The monument includes the remains of parts of a manorial settlement, a series
of fishponds and a field system of medieval date situated on a level site
immediately south of the A177 dual carriageway. The monument, which was part
of the more extensive medieval manor of Layton, has been identified as the
site of a manor house held by the Amundevill Family in 1348. In 1608 when a
survey of the manor of Layton was undertaken, the field containing the
monument was labelled `Hye Garths'.
The manorial settlement is visible as the remains of a polygonal shaped
enclosure, lying in the middle of the monument centred on NZ 3770 2690. It is
44m east to west by 60m north to south, within a ditch 6m wide and 1.2m deep
on the north and west sides, and slight banks and scarps on the other sides.
Within the enclosure there are the remains of a series of rectangular
features, including at least four raised platforms interpreted as the sites of
buildings. A further rectangular platform situated immediately east of the
enclosure is thought to be the site of another building.
The manorial settlement has been superimposed upon an earlier, larger
rectangular enclosure, the second of a series of four, interpreted as part of
a field system associated with the medieval settlement of Layton; this
settlement lay to the north of the manorial earthworks near the site of the
present farm. At the northern end of this earlier enclosure there are the
partial remains of a series of at least three rectangular hollows interpreted
as fishponds; the widening of the A177 in 1978 removed parts of two of the
fishponds and that which remains intact measures 26m by 13m; partial
excavation of this area during the roadworks identified the remains of part of
a fishpond. Botanical information and medieval pottery were collected from the
deposits and the pottery indicated that the pond was last in use during the
late 14th and 15th century. A further fishpond, visible as a rectangular
hollow 20m by 10m, is situated some 50m west of the manorial settlement.
Bounding the manorial settlement on the east there are the prominent remains
of parts of two hollow ways. Further to the east there are parts of two of the
earlier enclosures; both were truncated by the A177 widening; partial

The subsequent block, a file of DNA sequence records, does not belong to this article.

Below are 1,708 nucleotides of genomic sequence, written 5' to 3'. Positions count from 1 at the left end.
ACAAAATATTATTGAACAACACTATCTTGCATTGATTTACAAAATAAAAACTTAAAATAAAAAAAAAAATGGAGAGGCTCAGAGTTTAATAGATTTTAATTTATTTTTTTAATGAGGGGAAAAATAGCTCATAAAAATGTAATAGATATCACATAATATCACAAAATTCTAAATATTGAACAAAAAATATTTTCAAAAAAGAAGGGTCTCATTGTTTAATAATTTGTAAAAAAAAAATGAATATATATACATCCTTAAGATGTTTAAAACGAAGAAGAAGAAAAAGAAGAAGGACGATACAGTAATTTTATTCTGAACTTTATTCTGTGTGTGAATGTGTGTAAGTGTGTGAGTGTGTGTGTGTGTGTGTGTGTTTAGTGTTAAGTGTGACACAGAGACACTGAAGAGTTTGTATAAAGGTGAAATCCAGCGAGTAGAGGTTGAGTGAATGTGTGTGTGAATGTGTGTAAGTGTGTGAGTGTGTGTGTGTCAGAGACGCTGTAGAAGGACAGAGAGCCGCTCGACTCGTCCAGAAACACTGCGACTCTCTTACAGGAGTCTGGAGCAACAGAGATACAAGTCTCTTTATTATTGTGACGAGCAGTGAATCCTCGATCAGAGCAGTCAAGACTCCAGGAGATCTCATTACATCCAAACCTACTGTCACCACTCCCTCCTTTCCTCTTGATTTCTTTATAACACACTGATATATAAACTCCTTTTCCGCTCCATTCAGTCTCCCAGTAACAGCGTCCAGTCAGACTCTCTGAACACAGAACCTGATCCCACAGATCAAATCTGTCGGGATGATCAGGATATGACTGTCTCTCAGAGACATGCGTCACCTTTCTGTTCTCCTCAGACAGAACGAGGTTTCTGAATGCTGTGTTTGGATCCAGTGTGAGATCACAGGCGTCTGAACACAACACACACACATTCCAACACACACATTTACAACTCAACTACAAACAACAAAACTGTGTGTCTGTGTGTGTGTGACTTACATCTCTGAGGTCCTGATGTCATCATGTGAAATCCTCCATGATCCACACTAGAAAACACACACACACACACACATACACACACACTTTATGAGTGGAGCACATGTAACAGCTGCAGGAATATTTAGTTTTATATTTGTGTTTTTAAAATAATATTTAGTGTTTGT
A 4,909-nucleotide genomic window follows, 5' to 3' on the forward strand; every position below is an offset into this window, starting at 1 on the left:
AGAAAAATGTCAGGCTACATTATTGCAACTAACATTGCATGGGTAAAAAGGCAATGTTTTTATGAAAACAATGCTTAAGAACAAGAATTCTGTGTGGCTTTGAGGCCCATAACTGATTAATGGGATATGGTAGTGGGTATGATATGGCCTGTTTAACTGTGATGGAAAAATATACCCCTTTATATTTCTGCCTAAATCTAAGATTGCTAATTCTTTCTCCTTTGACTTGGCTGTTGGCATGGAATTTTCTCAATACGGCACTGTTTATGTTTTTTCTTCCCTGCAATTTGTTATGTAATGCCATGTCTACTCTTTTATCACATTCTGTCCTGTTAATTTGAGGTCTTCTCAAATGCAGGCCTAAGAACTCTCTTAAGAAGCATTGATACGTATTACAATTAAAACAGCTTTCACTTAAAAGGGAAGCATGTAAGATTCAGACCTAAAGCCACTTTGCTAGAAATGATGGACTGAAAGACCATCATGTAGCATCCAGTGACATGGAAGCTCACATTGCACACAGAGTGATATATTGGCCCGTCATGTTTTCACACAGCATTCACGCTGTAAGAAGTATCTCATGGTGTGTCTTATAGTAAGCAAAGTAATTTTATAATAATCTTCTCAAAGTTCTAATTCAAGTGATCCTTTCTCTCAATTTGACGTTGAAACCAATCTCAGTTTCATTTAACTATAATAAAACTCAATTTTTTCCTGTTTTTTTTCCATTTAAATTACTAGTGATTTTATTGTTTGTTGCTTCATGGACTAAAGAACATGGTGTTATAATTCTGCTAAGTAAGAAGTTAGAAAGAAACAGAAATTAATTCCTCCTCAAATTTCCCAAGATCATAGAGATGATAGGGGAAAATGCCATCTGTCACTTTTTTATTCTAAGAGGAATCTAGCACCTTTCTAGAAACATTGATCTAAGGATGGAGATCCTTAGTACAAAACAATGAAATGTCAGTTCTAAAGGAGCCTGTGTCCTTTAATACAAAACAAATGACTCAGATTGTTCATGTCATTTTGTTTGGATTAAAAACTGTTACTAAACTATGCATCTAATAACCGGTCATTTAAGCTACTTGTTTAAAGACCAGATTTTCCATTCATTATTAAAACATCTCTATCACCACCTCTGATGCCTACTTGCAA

excavation of the areas affected revealed evidence for medieval or post-
medieval cultivation within them. The more westerly of the two enclosures
contains the remains of slight scarps and hollows, while that to the east
contains a series of rectangular scarps and platforms interpreted as the site
of further buildings and paddocks associated with the manorial settlement; an
area in the south western part of this enclosure has been affected by
To the west of the manorial complex lies the fourth of the earlier enclosures;
it contains the slight remains of medieval ridge and furrow cultivation.
Immediately to the north west, there is part of the formerly more extensive
open field system, which was truncated on the north by road widening. The
remains of broad ridge and furrow cultivation 6.3m wide and standing to 0.4m
high between furrows 2m wide is clearly visible.
The fences surrounding the small enclosure on the north side of the monument
and the telegraph poles which cross the monument are excluded from the
scheduling, although the ground beneath these features is included.
MAP EXTRACT The site of the monument is shown on the attached map extract.
The contents of this record have been generated from a legacy data system.
Legacy System number: 32731
Legacy System: RSM
1:2500, Topping, P, Durham SAM Project: Layton DMV, (1991)
This monument is scheduled under the Ancient Monuments and Archaeological Areas Act 1979 as amended as it appears to the Secretary of State to be of national importance. This entry is a copy, the original is held by the Department for Digital, Culture, Media and Sport.
End of official listing